The widow of one of two soldiers killed in a tank blast on a live-firing range, after a key design flaw went undetected, has said “lessons must be learned” from the deadly incident.
Corporals Matthew Hatfield and Darren Neilson, both of the Royal Tank Regiment (RTR), died of their injuries after a “high pressure” gun breech blast and “ferocious” fire in their Challenger 2 at the Castlemartin firing ranges in Pembrokeshire, south-west Wales, on June 14 2017.
At an inquest on Tuesday, Louise Hunt, senior coroner for Birmingham and Solihull, concluded the “main cause” was that the gun could be fired when a key component – the bolt vent axial (BVA), which forms an air-tight seal to stop 3,000C hot gases escaping into the crew turret – was missing.
Ms Hunt said: “The main cause of this incident was the tank being able to fire without the BVA assembly being present.
“During production and manufacture of the gun, this hazard was not adequately considered or investigated and therefore the ability of the gun to fire without the BVA present went undetected.”
After the inquest, Cpl Neilson’s widow, Jemma Neilson, said health and safety should have been “world class” and called for immediate changes by the Ministry of Defence (MoD) and Army.
She said: “No soldier should ever be killed in training.
“Lessons must be learned, cultures must change and the MoD must accept failings and implement change immediately.
“An incident of this nature must never happen again.”
The Army said it had already improved training, weapons drills, and procedures.
Mrs Neilson added that the coroner’s findings had ruled out any suggestion that the two “highly professional” expert regimental gunnery instructors may have been, as one witness had told the hearing, “showing off” ahead of the incident.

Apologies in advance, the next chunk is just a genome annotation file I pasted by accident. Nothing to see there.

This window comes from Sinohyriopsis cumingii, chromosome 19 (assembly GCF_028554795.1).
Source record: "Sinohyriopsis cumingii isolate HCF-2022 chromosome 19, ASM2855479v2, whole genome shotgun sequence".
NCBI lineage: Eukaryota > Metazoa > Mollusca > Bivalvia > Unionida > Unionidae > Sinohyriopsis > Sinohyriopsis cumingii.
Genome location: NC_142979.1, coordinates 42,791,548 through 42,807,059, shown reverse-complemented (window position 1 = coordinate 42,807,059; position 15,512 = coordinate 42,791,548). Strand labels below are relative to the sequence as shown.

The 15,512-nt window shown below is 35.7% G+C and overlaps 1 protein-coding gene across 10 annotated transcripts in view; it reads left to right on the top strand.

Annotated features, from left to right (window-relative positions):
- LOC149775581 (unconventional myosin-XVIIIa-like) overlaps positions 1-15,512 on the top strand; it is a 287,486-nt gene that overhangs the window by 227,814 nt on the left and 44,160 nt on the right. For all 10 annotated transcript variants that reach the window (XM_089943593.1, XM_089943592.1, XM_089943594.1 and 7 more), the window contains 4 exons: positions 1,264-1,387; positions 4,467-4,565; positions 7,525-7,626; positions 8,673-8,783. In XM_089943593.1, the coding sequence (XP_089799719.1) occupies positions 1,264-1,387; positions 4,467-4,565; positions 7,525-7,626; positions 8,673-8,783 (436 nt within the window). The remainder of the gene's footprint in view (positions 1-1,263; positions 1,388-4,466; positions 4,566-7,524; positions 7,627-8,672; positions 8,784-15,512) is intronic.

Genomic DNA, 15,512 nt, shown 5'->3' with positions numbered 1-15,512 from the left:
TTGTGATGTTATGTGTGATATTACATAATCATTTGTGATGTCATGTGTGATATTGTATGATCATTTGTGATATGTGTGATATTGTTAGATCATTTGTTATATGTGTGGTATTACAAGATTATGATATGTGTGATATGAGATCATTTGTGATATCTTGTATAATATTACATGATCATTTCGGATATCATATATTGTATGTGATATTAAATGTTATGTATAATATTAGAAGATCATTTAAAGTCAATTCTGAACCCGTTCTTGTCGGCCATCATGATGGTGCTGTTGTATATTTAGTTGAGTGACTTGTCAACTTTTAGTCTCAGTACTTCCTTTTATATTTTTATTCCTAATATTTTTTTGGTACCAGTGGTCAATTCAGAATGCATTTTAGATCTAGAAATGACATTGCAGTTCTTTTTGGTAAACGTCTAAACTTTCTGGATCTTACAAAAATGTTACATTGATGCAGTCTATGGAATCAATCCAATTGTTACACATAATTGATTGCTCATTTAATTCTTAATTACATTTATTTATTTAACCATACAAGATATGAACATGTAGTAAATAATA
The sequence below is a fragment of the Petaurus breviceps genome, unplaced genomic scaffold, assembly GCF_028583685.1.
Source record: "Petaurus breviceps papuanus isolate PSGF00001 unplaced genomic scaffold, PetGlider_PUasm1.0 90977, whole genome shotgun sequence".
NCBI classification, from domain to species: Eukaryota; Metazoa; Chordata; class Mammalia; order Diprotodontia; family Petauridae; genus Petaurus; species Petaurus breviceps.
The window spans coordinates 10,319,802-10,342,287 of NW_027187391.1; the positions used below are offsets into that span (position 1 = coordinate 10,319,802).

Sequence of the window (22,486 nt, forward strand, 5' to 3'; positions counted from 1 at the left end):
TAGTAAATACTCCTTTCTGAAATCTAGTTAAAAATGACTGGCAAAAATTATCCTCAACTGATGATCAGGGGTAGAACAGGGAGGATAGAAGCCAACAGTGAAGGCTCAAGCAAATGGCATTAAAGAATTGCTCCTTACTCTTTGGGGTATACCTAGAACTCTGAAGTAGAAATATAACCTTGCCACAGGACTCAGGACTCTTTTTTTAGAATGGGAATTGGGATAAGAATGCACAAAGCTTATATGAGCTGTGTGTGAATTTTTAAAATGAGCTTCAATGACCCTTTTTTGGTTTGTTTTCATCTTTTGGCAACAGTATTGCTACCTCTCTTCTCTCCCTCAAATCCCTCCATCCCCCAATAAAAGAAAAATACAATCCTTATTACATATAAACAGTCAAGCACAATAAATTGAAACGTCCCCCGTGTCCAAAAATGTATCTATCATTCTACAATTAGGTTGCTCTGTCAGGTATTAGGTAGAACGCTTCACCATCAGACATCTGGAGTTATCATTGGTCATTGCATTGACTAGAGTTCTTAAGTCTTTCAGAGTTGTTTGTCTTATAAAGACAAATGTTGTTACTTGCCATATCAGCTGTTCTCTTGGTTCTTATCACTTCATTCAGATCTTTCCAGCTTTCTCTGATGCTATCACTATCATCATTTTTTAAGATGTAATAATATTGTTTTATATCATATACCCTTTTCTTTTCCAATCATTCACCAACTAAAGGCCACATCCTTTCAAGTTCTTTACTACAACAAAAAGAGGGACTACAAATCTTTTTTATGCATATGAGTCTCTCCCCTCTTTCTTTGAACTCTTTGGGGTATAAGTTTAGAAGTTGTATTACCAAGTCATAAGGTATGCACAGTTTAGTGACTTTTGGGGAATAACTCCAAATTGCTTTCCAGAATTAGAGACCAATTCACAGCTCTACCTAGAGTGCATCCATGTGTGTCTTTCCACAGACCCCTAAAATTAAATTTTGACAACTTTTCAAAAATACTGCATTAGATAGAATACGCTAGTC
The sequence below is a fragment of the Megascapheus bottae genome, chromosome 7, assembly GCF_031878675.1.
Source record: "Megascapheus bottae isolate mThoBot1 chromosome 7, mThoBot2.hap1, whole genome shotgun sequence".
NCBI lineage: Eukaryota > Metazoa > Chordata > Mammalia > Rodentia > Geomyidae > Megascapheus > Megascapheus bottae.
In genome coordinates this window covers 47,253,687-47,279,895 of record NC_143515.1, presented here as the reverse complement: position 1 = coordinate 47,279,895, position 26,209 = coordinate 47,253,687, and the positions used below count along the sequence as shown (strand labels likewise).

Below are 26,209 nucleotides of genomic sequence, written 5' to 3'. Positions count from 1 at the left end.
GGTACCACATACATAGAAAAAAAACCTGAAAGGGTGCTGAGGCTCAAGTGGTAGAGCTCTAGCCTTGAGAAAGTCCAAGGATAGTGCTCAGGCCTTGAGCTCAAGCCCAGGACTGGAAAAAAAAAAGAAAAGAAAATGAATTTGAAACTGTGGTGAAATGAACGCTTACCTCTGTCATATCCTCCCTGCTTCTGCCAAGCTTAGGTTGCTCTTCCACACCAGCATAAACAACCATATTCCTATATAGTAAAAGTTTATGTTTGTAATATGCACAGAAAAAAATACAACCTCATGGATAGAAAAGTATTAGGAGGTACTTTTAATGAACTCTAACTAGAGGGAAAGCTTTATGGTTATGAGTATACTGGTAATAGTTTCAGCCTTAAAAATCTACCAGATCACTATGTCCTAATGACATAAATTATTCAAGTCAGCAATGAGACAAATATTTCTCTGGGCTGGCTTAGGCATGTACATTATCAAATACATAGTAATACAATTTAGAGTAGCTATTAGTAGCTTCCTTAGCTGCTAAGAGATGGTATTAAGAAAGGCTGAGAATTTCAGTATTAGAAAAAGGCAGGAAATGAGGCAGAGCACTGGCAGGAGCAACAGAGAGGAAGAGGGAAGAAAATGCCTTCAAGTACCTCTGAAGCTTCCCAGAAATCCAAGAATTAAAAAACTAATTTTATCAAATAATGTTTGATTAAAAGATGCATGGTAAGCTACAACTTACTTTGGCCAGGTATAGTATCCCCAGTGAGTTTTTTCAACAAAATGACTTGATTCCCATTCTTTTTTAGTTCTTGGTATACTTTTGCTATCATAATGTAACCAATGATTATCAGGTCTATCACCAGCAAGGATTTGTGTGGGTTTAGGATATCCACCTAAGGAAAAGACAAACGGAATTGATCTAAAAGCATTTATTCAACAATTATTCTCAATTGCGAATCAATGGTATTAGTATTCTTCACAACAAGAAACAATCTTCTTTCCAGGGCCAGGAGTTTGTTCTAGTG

Ms Hunt concluded there were “other issues which contributed to the incident”, including a lack of written procedures for soldiers to follow when handling the BVA, handing over tanks to new crews, communication, and equipment drills.
There was no set system in place to check for the key piece of equipment – the BVA – and an unknown loophole in the tank’s gunnery system meant it could be fired when not fitted.
The inquest also heard that four of tank’s high-explosive ammunition bags, known as “bag charges”, which propel the shell out of the tank’s barrel, were “incorrectly stowed”, and this was down to a culture within the armoured corps.
Ms Hunt concluded: “Failure to correctly stow charges caused a secondary explosion following failure of the breech block due to the absence of the BVA assembly, and the practice of unstowed charges was routine.”
The coroner heard a succession of troopers give evidence that the charges were sometimes stored out of heat-proof storage bins within the turret, including an occasion when one was “on a soldier’s lap”.
Cpl Neilson, 31, from Preston, Lancashire, was the tank commander and was thrown from the turret during the blast, while Cpl Hatfield, 27, and a father of one, from Amesbury, Wiltshire, was loading ammunition.
Both men were taken to hospital but died of their injuries the following day.
Two other soldiers, Warrant Officer Stuart Lawson and Trooper Michael Warren, were also injured but survived.
Cpls Neilson and Hatfield, both highly-trained gunnery instructors with combat experience in Iraq and Afghanistan, were taking WO Lawson out for a “guest shoot” experience, to show how the tank performed when firing.
But the inquest heard that the RTR commanding officer, Lieutenant Colonel Simon Ridgway, was supposed to have written authorisation from a more senior officer for the guest shoot, as required by Army rules, but told the coroner he “had not appreciated that at the time”.
He also “failed” to spot a culture of crews wrongly storing high-explosive charges in their turrets.
Asked if it was a failure of his leadership during his evidence, Lt Col Ridgway said: “I think I failed to identify it was happening.
“I’m not sure it’s a failure of leadership.”
A report to prevent future deaths with three recommendations has been sent to the Ministry of Defence and BAE Systems, which designed and manufactured the British Army’s main battle tank.
Afterwards, Cpl Hatfield’s fiancee, Jill McBride, speaking on behalf of the soldier’s wife, Abigail Hatfield, from whom he was separated, said a “weight has been lifted”.
Thanking the coroner, she added: “It was important to us to make sure the reputation of both Matthew and Darren was protected and remained true.”
Colonel Jim Taylor, of the British Army, said it had already overhauled training but would look at “what further changes need to be made”.
He added: “We are sincerely sorry for what has happened and we will do everything we can to ensure this never happens again.”